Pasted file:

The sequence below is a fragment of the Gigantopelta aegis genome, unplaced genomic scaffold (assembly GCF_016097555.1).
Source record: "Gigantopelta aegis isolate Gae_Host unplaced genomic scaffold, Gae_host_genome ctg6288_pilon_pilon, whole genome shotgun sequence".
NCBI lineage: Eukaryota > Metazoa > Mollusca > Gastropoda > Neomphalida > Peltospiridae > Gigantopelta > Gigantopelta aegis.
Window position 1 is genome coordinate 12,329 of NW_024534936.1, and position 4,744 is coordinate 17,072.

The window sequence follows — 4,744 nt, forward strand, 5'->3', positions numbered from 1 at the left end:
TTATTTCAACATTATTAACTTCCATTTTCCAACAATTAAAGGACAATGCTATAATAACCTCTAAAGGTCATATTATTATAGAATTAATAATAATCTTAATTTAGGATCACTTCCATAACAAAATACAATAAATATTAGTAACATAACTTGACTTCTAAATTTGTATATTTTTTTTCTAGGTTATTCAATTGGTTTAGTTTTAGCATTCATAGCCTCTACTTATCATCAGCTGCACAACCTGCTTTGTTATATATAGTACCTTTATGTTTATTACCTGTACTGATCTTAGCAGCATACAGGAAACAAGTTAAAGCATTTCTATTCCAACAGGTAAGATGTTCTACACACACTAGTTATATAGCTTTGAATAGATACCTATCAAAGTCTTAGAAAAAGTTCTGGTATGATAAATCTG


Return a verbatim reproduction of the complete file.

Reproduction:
The sequence below is a fragment of the Gigantopelta aegis genome, unplaced genomic scaffold (assembly GCF_016097555.1).
Source record: "Gigantopelta aegis isolate Gae_Host unplaced genomic scaffold, Gae_host_genome ctg6288_pilon_pilon, whole genome shotgun sequence".
NCBI lineage: Eukaryota > Metazoa > Mollusca > Gastropoda > Neomphalida > Peltospiridae > Gigantopelta > Gigantopelta aegis.
Window position 1 is genome coordinate 12,329 of NW_024534936.1, and position 4,744 is coordinate 17,072.

The window sequence follows — 4,744 nt, forward strand, 5'->3', positions numbered from 1 at the left end:
TTATTTCAACATTATTAACTTCCATTTTCCAACAATTAAAGGACAATGCTATAATAACCTCTAAAGGTCATATTATTATAGAATTAATAATAATCTTAATTTAGGATCACTTCCATAACAAAATACAATAAATATTAGTAACATAACTTGACTTCTAAATTTGTATATTTTTTTTCTAGGTTATTCAATTGGTTTAGTTTTAGCATTCATAGCCTCTACTTATCATCAGCTGCACAACCTGCTTTGTTATATATAGTACCTTTATGTTTATTACCTGTACTGATCTTAGCAGCATACAGGAAACAAGTTAAAGCATTTCTATTCCAACAGGTAAGATGTTCTACACACACTAGTTATATAGCTTTGAATAGATACCTATCAAAGTCTTAGAAAAAGTTCTGGTATGATAAATCTG